The Best of Me is a 2014 American Romantic Drama film, based on the novel of the same name by Nicholas Sparks. The film was directed by Michael Hoffman, and starring James Marsden, Michelle Monaghan, Luke Bracey, and Liana Liberato.
In 2014, Oil Rig worker Dawson Cole (Mardsen) is caught in an explosion and blown off the rig. Awakening in the hospital, he is released with only superficial injuries, only to be informed that his friend, Tuck (Gerald Lee Mcraney) has recently passed away, and Dawson is summoned to the reading of Tuck's will. At the same time, Dawson's unhappily married ex, Amanda Collier-Reynolds (Monaghan), is also summoned. Together they learn that Tuck left his house to them, forcing them to spend time together cleaning up the house to eventually sell it. Interspersed with this timeline...
In 1992, Dawson (Bracey) meets Amanda (Liberato) when his friend's car stalls and she helps him push it out of the road. Dawson is currently facing the hardship of his violently abusive and criminal family, lead by his hot-tempered father Tommy. Running away from home, Dawson takes shelter in a stranger's garage, who turns out to be Tuck.
Tropes in this film include:
- Abusive Parents: Tommy Cole. To the point of eventually KILLING his own son.
- Accidental Murder: Either Dawson or his father accidentally killed his cousin when the rifle they were scuffling over discharged.
- The Alcoholic: Amanda's husband.
- The Atoner: Dawson has been sending money to his cousin's widow for years as a means of making amends for his death.
- Bittersweet Ending: Dawson dies, but Amanda's son Jared survives after receiving his heart, and she finally leaves her dead-end marriage and starts a new life.
- Contemplation Location: The top of the water tower for Dawson.
- Cool Old Guy: Tuck is no slouch when Dawson meets him, helped by his trusty rifle.
- Darker and Edgier: It's significantly more violent than any of Sparks' other film adaptations, with Safe Haven being closest to it. While the majority of Sparks' works include character deaths, this is the only time where one of the protagonists is murdered.
- Double-Meaning Title: The title initially refers to the fact that Amanda and Dawson bring out the best in each other. It also refers to the fact that Jared keeps the best part of Dawson alive after his death. His heart.
- Love Hungry: Young Dawson fails to take up young Amanda on her invitation for a date. She's so offended that she drives over to Tuck's place to yell at Dawson for not showing up.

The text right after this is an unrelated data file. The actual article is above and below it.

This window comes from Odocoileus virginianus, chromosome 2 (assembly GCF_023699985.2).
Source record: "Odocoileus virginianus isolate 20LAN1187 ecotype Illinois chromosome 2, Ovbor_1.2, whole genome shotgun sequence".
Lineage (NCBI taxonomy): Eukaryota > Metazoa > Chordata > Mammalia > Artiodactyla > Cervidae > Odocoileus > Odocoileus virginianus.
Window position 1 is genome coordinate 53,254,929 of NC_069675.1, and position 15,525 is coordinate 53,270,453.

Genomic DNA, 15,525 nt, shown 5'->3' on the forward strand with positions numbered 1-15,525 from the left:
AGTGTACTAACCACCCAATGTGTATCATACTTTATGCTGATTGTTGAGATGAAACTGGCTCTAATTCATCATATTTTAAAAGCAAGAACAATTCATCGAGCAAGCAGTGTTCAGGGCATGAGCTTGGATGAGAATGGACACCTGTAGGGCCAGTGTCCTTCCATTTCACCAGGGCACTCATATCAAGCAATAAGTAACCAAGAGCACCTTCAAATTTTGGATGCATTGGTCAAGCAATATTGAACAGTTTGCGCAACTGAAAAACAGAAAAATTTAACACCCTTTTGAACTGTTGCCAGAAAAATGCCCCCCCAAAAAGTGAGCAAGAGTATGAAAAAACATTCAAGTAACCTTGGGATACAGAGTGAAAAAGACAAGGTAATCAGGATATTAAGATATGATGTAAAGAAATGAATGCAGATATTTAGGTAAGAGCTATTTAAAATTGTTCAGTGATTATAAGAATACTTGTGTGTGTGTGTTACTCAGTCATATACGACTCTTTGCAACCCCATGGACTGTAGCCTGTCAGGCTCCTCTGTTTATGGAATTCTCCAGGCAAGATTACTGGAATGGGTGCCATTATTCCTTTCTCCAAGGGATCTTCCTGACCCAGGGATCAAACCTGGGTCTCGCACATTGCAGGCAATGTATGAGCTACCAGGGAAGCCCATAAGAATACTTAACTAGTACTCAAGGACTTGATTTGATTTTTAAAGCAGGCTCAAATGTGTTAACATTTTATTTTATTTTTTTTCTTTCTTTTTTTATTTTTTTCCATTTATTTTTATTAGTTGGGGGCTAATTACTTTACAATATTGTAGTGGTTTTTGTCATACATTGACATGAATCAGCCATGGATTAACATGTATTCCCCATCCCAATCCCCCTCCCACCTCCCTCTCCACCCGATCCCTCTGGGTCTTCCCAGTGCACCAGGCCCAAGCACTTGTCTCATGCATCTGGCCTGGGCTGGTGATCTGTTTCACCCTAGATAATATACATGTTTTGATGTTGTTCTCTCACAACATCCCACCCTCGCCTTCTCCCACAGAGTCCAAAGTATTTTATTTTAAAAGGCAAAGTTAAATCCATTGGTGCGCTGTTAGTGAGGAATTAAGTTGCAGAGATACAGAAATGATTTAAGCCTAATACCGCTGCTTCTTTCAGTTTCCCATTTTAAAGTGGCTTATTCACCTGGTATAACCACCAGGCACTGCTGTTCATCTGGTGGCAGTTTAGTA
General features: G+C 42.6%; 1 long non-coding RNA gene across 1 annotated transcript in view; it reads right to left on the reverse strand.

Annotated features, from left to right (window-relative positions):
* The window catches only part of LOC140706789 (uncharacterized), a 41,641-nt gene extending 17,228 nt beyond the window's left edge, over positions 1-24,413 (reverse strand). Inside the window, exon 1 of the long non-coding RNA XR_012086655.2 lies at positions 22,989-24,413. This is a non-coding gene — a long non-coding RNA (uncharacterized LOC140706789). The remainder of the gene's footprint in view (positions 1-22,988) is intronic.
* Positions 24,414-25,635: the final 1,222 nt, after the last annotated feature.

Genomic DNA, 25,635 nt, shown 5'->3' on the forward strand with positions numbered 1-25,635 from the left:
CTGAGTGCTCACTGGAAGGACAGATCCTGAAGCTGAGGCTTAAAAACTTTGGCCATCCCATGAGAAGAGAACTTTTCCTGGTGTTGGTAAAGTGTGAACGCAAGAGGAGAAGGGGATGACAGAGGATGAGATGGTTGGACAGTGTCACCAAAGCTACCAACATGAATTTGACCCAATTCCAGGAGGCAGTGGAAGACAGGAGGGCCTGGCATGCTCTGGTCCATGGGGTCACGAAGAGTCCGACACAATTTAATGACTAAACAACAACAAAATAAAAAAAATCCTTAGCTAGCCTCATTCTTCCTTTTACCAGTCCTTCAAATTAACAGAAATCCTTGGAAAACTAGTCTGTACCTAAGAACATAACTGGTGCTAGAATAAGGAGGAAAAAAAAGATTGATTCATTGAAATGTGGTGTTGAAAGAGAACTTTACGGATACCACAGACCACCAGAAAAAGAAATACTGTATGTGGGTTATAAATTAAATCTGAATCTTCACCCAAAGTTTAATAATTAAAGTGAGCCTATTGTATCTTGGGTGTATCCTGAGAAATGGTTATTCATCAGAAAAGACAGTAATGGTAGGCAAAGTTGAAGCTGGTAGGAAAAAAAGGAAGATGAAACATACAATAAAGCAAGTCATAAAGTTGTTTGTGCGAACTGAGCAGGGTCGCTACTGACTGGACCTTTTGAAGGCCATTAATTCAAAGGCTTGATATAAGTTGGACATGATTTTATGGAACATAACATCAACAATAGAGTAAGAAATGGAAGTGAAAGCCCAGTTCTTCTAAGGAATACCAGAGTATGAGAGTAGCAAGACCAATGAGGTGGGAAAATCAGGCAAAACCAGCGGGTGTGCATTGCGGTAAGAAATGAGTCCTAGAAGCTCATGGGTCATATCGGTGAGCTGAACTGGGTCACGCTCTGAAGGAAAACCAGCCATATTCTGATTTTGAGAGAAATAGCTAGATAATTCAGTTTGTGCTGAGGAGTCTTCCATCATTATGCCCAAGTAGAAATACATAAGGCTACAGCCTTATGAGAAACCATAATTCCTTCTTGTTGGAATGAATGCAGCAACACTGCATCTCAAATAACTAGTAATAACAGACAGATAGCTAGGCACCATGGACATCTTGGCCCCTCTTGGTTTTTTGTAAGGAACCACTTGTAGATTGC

- Lower-Class Lout: Dawson's family.
- Made of Iron: Dawson survives an explosion that launches him clear off his oil rig and then falls 100 feet into the ocean, and survives with barely any injuries. He spends part of the film wondering how he managed this.
- Recycled Script: Following Landon from A Walk to Remember, Dawson is the second Sparks hero to build his own telescope. This is also the second Sparks movie/novel to feature a Framing Device of younger and present day versions of the lovers. The first was The Notebook.
- Relationship Upgrade: Inverted. Amanda and her husband separate in the movie. In the book, they reconcile and commit to rebuilding their marriage, and even though it's never what she had with Dawson, things have genuinely improved by the book's conclusion.
- Revised Ending: Seen here. Jared and Dawson survive and he and Amanda finally embark on a relationship.
- Single-Target Sexuality: In the 20 years since Dawson last saw Amanda, he hasn't had a serious relationship with any other woman.
- Someone to Remember Him By: Variation. Amanda's son Jared is in a car accident the night that Dawson is murdered by Tommy. He receives a heart transplant from an anonymous donor (Dawson). Jared and Amanda both later learn this, meaning Jared is essentially keeping a piece of Dawson alive.
- Tall Poppy Syndrome: Dawson's criminal family look down on him for trying to excel in school, claiming he thinks he's superior to them, and actively try to sabotage his efforts to better himself.
- Teen Pregnancy: Dawson's cousin and his girlfriend, though their families appear to be very supportive.
- Their First Time: Amanda's most likely, and probably Dawson's too, although it's never established for certain.
- Uptown Girl: Amanda is wealthy, whereas Dawson's family is the epitome of white trash. Her father offers to pay his college tuition if he'll break up with her. To be fair, he appears to be genuinely worried for his daughter's safety rather than simply being a snob.
- White Sheep: Dawson and his cousin appear to be the only decent members of their family.